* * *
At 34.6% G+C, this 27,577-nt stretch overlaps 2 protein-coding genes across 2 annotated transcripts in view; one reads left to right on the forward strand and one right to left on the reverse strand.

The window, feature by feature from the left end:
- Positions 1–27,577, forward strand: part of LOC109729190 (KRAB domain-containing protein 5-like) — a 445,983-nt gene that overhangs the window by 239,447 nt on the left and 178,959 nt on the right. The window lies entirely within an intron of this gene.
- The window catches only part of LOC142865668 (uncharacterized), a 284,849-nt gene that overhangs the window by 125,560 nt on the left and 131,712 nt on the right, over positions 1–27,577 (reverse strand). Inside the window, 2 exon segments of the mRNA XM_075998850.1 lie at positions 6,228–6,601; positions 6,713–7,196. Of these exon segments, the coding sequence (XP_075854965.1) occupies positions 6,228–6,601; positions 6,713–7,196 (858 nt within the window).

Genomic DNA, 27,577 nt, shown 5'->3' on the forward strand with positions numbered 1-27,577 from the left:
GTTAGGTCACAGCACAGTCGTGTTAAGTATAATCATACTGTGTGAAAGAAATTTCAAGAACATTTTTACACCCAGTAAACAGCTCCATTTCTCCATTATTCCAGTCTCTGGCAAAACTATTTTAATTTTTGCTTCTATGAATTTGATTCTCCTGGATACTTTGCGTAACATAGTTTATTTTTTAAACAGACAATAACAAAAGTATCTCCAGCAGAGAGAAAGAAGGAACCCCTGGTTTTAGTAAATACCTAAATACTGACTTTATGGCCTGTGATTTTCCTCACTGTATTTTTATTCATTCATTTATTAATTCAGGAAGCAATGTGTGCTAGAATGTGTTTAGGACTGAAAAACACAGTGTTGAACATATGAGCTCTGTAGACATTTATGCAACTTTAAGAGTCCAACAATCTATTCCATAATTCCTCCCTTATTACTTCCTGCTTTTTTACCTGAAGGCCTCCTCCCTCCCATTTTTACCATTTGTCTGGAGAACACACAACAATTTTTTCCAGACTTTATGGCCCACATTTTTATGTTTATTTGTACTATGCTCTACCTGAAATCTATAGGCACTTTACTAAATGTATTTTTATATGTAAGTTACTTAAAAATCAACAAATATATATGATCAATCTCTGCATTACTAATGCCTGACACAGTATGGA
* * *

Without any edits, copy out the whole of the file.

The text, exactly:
At 34.6% G+C, this 27,577-nt stretch overlaps 2 protein-coding genes across 2 annotated transcripts in view; one reads left to right on the forward strand and one right to left on the reverse strand.

The window, feature by feature from the left end:
- Positions 1–27,577, forward strand: part of LOC109729190 (KRAB domain-containing protein 5-like) — a 445,983-nt gene that overhangs the window by 239,447 nt on the left and 178,959 nt on the right. The window lies entirely within an intron of this gene.
- The window catches only part of LOC142865668 (uncharacterized), a 284,849-nt gene that overhangs the window by 125,560 nt on the left and 131,712 nt on the right, over positions 1–27,577 (reverse strand). Inside the window, 2 exon segments of the mRNA XM_075998850.1 lie at positions 6,228–6,601; positions 6,713–7,196. Of these exon segments, the coding sequence (XP_075854965.1) occupies positions 6,228–6,601; positions 6,713–7,196 (858 nt within the window).

Genomic DNA, 27,577 nt, shown 5'->3' on the forward strand with positions numbered 1-27,577 from the left:
GTTAGGTCACAGCACAGTCGTGTTAAGTATAATCATACTGTGTGAAAGAAATTTCAAGAACATTTTTACACCCAGTAAACAGCTCCATTTCTCCATTATTCCAGTCTCTGGCAAAACTATTTTAATTTTTGCTTCTATGAATTTGATTCTCCTGGATACTTTGCGTAACATAGTTTATTTTTTAAACAGACAATAACAAAAGTATCTCCAGCAGAGAGAAAGAAGGAACCCCTGGTTTTAGTAAATACCTAAATACTGACTTTATGGCCTGTGATTTTCCTCACTGTATTTTTATTCATTCATTTATTAATTCAGGAAGCAATGTGTGCTAGAATGTGTTTAGGACTGAAAAACACAGTGTTGAACATATGAGCTCTGTAGACATTTATGCAACTTTAAGAGTCCAACAATCTATTCCATAATTCCTCCCTTATTACTTCCTGCTTTTTTACCTGAAGGCCTCCTCCCTCCCATTTTTACCATTTGTCTGGAGAACACACAACAATTTTTTCCAGACTTTATGGCCCACATTTTTATGTTTATTTGTACTATGCTCTACCTGAAATCTATAGGCACTTTACTAAATGTATTTTTATATGTAAGTTACTTAAAAATCAACAAATATATATGATCAATCTCTGCATTACTAATGCCTGACACAGTATGGA